First off, I had an absolute blast. The city, the venue and the people have all been just wonderful to experience. Right now especially it is very interesting because the GeoWeb is finally being implemented in larger scales and we are beginning to see the results of those who work hard at trying to realize the promise of what the GeoWeb is. I think Ron Lake puts it best when he says the GeoWeb is the Internet, not some of little corner of it. If we think that, for the most part, the Internet can be used by anyone, anywhere, on any platform device. Simply put I can collaborate while sitting next to my pool in Tempe, AZ on my iPhone with colleagues using Linux workstations in Abu Dhabi sitting in high rise office buildings. The internet doesn’t care that I have a iPhone any more than it does that they have Firefox on Linux. The same is the case for the GeoWeb, my use of ESRI Servers should not limit someone using FOSS to access and use those services.
Now of course in practice it rarely works out that way. Most ESRI Server implementations doesn’t enable OGC standards even though ESRI has worked really hard at implementing them. And even FOSS servers don’t necessarily publish OGC formats that the GeoWeb wants to use. The technical limitations of the GeoWeb have been removed and now the problem is cultural. We need to start thinking about how these systems are going to come together and how we’ll be able to collaborate without having to all be on the same platform or language. People always use ESRI as an example of a company that is limiting the GeoWeb by not supporting OGC very well and they’ve probably earned that reputation. But to be fair, there are plenty of FOSS users who want to limit their products or services to only other FOSS systems. While ESRI’s might have been technical in nature (though I can see how people might have taken their stance as cultural), the limit of not allowing your products and services to be used by all because of some cultural or personal feelings about the spirit of Microsoft, Apple, ESRI, Oracle, etc is just as bad. Those who want to take part in this new open environment will grow quickly and leave those who put up artificial impediments to their participation will be left behind.
So what does this mean for those who want to see how they can take part in the GeoWeb. Well first off, make sure you are implementing solutions that aren’t closed. That doesn’t mean that you can’t use things such as Oracle, .NET or ESRI. Make sure those solutions offer up information and data in formats that people can use and build upon what you’ve done. I see great potential for government agencies that allow their data and information to be part of everything from mashups created by some neighborhood group to global companies who want to see new marketplaces and areas for expansion. This should be done through services, not FTP sites or zipped up shapefiles. I can’t be sure my applications are using the latest data if I have to manually browse an FTP site and somehow reconcile my data with yours. A simple service where I can subscribe to information is much simpler for all. Second, end users of the data should begin to recognize that their output shouldn’t be only paper map or even a PDF. KML, GML, GeoRSS and many of the other standards work very well when accompanying a paper or PDF map.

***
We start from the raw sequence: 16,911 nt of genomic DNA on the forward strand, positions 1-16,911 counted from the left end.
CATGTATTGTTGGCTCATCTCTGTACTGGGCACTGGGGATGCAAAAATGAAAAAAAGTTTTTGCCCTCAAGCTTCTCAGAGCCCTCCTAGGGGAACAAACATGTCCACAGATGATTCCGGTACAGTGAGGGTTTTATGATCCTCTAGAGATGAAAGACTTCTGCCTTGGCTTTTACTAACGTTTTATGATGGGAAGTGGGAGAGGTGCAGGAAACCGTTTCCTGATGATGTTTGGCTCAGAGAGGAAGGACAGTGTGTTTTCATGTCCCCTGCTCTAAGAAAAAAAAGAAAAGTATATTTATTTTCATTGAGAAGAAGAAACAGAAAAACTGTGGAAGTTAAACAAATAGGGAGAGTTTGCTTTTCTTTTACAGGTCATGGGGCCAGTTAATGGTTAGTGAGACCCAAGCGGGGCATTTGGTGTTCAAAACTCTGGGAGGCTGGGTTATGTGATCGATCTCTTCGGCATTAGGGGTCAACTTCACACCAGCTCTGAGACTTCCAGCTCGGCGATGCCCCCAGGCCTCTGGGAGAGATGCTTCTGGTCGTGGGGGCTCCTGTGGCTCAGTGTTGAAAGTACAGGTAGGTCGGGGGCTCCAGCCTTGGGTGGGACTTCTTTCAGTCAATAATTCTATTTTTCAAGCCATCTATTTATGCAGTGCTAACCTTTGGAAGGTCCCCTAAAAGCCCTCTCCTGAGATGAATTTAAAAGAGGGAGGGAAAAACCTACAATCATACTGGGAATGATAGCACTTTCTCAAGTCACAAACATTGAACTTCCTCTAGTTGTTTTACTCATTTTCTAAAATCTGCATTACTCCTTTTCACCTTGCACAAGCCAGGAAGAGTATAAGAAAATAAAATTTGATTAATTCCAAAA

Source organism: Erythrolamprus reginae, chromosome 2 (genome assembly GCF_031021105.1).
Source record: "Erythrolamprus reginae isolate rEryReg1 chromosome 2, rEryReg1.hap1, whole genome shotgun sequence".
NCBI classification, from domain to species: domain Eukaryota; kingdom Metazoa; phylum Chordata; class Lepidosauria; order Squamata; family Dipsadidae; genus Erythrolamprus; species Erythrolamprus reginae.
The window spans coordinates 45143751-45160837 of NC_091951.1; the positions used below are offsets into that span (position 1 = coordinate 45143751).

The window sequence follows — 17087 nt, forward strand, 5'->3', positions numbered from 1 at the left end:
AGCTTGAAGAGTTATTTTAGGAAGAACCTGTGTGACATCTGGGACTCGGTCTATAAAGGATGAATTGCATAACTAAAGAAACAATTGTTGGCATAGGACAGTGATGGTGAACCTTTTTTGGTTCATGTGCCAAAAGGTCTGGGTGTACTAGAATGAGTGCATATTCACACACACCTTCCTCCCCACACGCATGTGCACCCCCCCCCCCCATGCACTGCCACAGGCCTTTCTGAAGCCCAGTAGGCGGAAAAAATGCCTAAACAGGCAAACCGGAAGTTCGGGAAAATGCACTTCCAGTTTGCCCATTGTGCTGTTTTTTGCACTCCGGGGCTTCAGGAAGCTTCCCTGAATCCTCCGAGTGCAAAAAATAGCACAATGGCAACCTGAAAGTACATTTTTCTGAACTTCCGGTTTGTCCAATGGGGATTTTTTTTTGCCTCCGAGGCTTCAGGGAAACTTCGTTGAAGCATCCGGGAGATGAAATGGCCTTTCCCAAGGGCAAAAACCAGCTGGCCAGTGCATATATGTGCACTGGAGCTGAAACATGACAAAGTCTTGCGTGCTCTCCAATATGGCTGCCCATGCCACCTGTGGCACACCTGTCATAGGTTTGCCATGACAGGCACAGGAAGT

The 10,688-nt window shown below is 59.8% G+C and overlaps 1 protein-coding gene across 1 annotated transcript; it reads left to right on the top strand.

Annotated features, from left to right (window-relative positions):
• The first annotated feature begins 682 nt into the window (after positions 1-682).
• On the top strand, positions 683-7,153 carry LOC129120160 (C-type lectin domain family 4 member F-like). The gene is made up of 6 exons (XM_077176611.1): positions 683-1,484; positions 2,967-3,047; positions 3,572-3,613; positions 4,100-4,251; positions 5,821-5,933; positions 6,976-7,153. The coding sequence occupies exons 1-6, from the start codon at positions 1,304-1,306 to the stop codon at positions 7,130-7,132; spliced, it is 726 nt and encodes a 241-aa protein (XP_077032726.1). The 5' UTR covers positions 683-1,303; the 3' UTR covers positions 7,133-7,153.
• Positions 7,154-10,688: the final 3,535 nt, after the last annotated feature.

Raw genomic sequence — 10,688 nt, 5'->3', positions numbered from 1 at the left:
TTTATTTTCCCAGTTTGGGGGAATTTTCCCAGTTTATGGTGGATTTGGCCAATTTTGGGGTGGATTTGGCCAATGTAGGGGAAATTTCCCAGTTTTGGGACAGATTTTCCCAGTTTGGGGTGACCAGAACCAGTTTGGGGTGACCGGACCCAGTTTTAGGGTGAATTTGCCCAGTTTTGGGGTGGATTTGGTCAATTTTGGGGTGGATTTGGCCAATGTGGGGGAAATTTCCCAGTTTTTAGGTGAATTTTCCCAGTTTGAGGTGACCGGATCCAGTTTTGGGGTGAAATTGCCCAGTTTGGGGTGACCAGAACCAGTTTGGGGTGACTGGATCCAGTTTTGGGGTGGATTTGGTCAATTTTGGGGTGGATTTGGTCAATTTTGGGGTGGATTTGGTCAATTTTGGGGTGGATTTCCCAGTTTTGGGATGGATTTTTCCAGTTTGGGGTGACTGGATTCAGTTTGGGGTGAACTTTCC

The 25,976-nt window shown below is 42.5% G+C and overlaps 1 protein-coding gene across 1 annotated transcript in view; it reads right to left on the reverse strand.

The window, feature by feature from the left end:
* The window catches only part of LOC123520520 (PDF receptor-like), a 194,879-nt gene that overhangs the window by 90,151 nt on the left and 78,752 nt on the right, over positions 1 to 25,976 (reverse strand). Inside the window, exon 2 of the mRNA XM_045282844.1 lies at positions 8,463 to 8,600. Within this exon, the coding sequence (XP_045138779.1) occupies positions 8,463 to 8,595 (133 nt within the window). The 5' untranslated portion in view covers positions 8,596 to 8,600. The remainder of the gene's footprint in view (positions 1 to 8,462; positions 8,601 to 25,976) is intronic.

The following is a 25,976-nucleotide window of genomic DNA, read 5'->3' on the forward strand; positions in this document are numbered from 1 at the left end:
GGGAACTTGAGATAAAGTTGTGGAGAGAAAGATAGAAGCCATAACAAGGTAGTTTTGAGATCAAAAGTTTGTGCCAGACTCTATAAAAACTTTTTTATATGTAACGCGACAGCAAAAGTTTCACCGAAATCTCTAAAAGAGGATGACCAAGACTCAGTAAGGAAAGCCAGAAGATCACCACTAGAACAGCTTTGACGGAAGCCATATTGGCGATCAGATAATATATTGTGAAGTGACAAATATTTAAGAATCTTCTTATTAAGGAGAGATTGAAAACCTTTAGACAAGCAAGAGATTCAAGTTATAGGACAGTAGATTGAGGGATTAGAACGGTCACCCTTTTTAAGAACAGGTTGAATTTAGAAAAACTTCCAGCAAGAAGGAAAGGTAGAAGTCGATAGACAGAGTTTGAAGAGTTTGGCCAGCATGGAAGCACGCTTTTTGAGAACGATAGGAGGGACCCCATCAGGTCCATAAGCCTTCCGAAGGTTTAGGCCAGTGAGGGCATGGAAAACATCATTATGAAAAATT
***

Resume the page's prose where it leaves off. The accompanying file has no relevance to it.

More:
Making your data discoverable is also very important. That I would spend time making my data easily usable and not take the time to make it discoverable hurts my implementation. Making sure Google and Microsoft (assuming Live Search ever gets fixed) are crawling your information is critical to its acceptance. We will begin seeing spatial results start showing up in Google very soon and when that happens, those services will become extremely popular. If I’m the County of Maricopa, I don’t want my data hidden behind some old MapGuide Active X control, but as discoverable services that people can subscribe to and use. Think of it simply, if your data isn’t discoverable via Google search, someone else’s will and the parcel information that shows up will not be under your control. You can choose to ignore spatial search, but someone else is sure to step into your space and offer such services.
The time spend with everyone in Vancouver was well spent and I’ll continue to post what I saw an learned over this next week. Seeing real world implementation that take advantage of what the GeoWeb offers and seeing how successful those are, really validates the vision. It is still early enough in the process to be on the ground floor and there are still huge hurdles as far as data standards and security that need to be addressed so getting involved now can only help everyone. The idea that 10 people can use 10 different software packages and collaborate on geospatial products is very powerful. And of course the added benefit is that you can choose the software platform that best meets your needs and not worry about matching your clients or consumers platforms. That saves everyone time and money, just like the Internet itself has done.
You don’t want to be this guy, do you?
Vancouver Photo Credit: jahdakine